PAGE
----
The number of criminal charges against female juveniles has risen dramatically in the Netherlands according to the Central Bureau of Statistics (CBS) and the Research and Documentation Centre (WODC). In 1980, about 4,000 girls were interrogated by the police; 26 years later in 2006 there were more than 12,000 interrogations of girls, an increase of 300% in 26 years. Moreover, this increase was even greater than that of boys: interrogations of boys has increased 50%, from 40,000 interrogations in 1980 to 60,000 in 2006. Particularly, the number of girls charged with violent offences has risen to a greater extent than that of boys. There was also an increase in the number of interrogated females above 25 years but this increase was comparable to the number of males. However, in the last decade the population of incarcerated women has risen to a greater extent than the population of incarcerated men.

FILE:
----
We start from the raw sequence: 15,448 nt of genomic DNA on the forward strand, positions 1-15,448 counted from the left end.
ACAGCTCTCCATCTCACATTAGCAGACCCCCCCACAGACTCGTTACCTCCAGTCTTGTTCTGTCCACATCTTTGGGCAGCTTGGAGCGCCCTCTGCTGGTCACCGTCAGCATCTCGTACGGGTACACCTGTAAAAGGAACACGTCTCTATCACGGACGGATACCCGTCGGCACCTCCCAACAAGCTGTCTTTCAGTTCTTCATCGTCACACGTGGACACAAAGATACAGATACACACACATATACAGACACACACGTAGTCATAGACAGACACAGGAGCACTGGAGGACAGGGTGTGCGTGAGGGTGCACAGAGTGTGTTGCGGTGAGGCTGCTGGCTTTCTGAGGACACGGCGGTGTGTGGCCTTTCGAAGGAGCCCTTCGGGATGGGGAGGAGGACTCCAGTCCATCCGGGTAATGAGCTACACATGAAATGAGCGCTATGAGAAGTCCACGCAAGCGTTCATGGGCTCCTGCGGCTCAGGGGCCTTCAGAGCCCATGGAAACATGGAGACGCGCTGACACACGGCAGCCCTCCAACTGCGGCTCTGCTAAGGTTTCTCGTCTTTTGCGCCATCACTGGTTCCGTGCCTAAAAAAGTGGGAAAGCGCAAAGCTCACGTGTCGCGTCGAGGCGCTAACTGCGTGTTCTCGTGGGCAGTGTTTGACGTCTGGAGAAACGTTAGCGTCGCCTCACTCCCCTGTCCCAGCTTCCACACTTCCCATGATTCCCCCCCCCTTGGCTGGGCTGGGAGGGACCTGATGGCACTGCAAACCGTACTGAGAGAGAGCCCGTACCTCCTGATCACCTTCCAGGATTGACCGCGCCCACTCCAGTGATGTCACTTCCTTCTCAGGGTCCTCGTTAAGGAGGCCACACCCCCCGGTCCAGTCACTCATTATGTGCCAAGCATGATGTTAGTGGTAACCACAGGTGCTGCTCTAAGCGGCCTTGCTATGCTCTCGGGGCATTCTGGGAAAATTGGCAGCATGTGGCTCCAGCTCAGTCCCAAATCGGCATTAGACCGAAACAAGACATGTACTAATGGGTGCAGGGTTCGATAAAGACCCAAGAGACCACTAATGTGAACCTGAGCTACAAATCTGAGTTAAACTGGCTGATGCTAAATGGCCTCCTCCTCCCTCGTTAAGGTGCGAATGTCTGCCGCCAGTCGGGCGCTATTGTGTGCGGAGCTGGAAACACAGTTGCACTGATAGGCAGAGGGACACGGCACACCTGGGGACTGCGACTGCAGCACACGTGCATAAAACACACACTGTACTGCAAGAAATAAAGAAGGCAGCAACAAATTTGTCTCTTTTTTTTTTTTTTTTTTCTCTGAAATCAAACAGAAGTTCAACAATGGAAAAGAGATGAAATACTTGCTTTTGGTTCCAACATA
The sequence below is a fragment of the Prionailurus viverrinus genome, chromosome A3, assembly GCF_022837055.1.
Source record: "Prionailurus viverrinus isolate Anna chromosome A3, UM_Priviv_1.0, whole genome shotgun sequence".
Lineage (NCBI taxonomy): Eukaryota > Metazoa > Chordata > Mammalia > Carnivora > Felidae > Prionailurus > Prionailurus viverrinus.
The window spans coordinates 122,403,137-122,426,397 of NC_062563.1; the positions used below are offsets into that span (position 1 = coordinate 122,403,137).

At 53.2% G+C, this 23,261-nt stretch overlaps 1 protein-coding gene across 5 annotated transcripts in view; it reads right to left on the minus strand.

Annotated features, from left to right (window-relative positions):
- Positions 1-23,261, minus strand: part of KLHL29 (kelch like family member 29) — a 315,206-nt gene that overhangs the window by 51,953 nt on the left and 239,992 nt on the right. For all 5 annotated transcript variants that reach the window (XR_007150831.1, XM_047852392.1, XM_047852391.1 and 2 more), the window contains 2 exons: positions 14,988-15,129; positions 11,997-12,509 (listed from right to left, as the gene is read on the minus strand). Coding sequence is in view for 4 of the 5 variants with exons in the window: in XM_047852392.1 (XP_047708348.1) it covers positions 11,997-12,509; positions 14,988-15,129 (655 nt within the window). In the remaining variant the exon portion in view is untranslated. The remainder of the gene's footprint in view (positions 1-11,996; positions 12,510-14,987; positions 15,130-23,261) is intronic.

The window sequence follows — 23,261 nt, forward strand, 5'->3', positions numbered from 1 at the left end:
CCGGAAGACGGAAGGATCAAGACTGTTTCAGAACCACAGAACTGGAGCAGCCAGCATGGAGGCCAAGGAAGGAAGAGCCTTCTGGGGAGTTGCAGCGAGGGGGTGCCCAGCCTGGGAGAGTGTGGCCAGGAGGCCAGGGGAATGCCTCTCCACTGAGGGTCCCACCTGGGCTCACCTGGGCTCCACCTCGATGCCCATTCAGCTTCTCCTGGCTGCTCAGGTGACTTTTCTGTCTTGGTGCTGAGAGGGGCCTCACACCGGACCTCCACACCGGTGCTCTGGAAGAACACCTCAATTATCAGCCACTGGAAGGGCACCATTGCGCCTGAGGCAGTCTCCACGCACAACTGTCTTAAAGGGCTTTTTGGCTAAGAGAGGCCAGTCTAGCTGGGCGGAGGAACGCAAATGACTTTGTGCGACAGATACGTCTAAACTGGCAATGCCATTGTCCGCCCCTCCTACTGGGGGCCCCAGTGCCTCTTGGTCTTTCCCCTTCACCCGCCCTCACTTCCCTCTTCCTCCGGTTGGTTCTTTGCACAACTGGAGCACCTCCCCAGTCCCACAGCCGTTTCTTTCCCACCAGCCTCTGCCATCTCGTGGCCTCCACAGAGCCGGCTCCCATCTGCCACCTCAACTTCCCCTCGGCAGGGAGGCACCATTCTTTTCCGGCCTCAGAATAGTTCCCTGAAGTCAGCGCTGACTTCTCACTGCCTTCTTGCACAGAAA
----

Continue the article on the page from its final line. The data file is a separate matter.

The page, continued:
Whether the increase in the number of girls and women is due to an actual increase of delinquent behaviour or to changes in the attitude of officialdom is not clear. Besides the changing policies of justice, explanation for the increase can be found in changes in terms of society and emancipation or in changes of parenting practices. Because of the rise of the number of girls and women in the judicial system, we need to know more about the development of delinquency in girls and women, the risk and protective factors, and the causes of delinquency. In recent years much more research has been done in this field, also in the Netherlands. Increased knowledge about female delinquency and its development and cause can lead to more (specific) effective intervention.
Most research on female delinquency has previously emanated from Anglo-Saxon countries. However, there is an increasing interest in the Netherlands for offending behaviour among females. The purpose of the Dutch Centre for the Study of Female Delinquency (DCSFD) is to conduct research and collect knowledge about female delinquency in the Netherlands and to make it accessible for other researchers and practitioners, nationally as well as internationally. The DCSFD attempts to bring together research from different disciplines: criminology, psychology, psychiatry, forensic psychology.